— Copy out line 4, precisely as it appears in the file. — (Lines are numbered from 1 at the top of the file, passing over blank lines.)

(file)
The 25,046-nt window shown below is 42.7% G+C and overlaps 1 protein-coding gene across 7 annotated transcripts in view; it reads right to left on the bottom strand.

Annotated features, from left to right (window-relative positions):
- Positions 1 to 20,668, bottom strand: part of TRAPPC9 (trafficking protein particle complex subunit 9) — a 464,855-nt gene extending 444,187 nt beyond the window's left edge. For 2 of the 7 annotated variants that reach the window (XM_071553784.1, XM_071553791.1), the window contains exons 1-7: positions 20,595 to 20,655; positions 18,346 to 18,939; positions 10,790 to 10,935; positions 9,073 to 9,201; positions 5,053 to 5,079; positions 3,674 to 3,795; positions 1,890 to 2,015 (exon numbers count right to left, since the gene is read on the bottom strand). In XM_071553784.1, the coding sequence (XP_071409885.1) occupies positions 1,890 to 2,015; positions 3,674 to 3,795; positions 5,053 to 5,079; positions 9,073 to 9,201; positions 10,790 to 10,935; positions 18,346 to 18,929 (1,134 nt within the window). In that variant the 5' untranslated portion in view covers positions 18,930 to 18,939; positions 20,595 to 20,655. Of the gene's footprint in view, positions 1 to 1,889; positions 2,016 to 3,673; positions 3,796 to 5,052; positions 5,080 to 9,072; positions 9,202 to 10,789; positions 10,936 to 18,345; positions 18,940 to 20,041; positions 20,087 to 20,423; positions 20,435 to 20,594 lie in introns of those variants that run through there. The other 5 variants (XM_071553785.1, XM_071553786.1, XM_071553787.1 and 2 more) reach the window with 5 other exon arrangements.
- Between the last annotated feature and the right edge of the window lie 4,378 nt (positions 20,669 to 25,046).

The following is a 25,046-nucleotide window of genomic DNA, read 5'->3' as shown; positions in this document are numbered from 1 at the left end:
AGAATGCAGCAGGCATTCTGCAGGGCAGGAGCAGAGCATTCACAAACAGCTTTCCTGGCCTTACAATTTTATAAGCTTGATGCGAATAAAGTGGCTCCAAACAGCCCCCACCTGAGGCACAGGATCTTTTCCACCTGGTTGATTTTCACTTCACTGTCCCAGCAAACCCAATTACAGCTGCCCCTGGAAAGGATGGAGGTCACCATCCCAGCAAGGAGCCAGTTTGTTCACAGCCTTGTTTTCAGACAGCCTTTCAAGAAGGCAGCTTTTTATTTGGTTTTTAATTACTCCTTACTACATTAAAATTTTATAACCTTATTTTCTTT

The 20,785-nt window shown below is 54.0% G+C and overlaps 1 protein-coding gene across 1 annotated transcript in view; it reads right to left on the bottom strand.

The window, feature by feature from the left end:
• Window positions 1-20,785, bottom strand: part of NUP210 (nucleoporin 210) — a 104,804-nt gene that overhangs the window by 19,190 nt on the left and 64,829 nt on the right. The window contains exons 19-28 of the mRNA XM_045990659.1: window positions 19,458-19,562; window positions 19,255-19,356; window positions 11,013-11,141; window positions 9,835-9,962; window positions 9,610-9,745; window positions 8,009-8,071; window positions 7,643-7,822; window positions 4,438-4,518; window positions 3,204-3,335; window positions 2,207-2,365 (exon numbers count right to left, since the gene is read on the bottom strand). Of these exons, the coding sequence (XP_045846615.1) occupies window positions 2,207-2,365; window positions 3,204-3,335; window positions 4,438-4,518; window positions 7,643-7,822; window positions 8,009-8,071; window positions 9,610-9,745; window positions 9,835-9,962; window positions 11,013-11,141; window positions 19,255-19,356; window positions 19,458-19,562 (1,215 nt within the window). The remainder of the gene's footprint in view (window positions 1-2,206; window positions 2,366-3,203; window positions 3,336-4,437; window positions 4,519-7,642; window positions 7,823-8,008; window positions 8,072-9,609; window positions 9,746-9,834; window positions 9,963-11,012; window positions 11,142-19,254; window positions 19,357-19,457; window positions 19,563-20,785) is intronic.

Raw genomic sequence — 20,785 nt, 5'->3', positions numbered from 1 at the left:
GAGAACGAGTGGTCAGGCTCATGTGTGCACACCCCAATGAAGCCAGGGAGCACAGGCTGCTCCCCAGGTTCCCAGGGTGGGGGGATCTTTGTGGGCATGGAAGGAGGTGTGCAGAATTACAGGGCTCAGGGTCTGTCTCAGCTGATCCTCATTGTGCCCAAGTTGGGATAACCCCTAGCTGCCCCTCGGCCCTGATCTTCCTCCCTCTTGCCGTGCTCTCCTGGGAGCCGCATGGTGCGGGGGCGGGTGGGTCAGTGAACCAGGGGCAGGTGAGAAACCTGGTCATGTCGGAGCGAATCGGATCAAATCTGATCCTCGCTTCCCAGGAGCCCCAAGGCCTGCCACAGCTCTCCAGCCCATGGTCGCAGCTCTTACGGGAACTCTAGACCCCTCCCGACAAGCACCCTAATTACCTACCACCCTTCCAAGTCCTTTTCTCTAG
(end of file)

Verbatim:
- Between the last annotated feature and the right edge of the window lie 4,378 nt (positions 20,669 to 25,046).